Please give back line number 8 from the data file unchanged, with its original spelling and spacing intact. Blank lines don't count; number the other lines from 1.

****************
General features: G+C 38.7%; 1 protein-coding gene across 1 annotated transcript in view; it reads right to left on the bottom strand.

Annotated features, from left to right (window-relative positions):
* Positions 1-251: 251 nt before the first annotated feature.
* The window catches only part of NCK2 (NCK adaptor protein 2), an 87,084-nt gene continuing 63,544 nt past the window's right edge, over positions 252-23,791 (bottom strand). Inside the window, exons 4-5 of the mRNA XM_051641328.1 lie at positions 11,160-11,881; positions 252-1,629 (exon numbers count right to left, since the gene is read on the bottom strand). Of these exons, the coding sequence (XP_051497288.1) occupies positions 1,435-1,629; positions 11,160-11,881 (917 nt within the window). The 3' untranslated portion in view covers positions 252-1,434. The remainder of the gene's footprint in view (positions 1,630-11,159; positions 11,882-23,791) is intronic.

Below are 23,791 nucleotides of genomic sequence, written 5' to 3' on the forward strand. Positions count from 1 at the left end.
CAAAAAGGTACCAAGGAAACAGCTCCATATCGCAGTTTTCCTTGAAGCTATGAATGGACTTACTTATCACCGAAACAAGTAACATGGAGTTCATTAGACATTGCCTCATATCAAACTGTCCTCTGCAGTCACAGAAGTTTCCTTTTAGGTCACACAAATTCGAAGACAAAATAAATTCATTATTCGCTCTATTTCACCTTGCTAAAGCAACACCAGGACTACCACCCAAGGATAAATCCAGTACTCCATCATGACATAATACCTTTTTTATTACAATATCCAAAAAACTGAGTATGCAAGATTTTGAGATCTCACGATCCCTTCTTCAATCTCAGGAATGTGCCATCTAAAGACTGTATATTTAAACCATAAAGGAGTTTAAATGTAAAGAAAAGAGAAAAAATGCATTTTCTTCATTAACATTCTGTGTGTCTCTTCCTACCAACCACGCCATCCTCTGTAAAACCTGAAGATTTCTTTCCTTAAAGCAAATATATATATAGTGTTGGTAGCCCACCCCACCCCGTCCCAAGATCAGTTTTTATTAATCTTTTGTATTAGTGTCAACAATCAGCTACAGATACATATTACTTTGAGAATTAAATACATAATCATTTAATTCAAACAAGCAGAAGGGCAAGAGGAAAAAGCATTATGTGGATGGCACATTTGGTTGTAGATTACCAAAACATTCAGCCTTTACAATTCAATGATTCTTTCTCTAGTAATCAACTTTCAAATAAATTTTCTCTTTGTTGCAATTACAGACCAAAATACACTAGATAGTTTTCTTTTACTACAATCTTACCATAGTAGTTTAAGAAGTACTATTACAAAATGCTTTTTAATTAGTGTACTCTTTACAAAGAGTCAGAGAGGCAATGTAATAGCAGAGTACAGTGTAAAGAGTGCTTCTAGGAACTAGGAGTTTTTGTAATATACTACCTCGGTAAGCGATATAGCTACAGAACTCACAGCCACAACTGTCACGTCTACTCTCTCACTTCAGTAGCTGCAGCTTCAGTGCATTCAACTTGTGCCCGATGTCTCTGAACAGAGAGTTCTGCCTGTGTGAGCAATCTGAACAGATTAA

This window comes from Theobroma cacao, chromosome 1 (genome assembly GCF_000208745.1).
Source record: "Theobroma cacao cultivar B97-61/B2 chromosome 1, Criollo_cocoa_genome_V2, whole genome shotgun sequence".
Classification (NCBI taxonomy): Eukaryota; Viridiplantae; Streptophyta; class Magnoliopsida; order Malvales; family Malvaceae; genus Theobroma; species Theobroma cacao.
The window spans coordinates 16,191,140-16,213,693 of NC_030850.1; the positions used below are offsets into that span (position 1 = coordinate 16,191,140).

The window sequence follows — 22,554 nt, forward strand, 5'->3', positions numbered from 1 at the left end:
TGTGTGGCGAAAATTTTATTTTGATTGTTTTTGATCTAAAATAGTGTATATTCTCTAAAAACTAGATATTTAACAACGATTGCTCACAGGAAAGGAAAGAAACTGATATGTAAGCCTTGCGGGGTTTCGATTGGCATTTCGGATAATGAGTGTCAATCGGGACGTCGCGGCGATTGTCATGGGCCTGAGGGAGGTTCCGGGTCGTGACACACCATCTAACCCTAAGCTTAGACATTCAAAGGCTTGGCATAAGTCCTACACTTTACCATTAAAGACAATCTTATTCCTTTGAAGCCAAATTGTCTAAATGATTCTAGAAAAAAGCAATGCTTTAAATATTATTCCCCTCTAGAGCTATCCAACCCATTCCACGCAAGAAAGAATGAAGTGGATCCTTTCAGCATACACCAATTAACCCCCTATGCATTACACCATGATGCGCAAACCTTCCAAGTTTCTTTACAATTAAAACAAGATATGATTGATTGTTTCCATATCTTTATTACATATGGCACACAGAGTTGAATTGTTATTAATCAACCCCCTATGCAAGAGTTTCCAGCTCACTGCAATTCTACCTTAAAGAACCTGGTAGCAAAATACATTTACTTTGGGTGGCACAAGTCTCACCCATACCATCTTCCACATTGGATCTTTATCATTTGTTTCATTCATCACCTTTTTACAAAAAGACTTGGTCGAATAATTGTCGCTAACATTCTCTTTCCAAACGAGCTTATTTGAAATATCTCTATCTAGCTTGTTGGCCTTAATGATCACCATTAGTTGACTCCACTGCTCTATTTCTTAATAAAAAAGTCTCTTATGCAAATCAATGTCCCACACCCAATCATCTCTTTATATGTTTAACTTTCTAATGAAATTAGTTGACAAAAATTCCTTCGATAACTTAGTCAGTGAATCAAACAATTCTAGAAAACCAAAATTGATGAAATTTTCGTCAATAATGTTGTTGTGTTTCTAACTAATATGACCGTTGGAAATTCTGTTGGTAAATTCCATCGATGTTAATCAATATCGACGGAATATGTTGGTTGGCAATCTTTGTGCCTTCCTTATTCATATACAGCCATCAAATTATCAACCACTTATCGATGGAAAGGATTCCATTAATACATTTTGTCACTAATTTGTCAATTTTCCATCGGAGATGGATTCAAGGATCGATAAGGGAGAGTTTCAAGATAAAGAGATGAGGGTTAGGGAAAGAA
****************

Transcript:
Source record: "Theobroma cacao cultivar B97-61/B2 chromosome 1, Criollo_cocoa_genome_V2, whole genome shotgun sequence".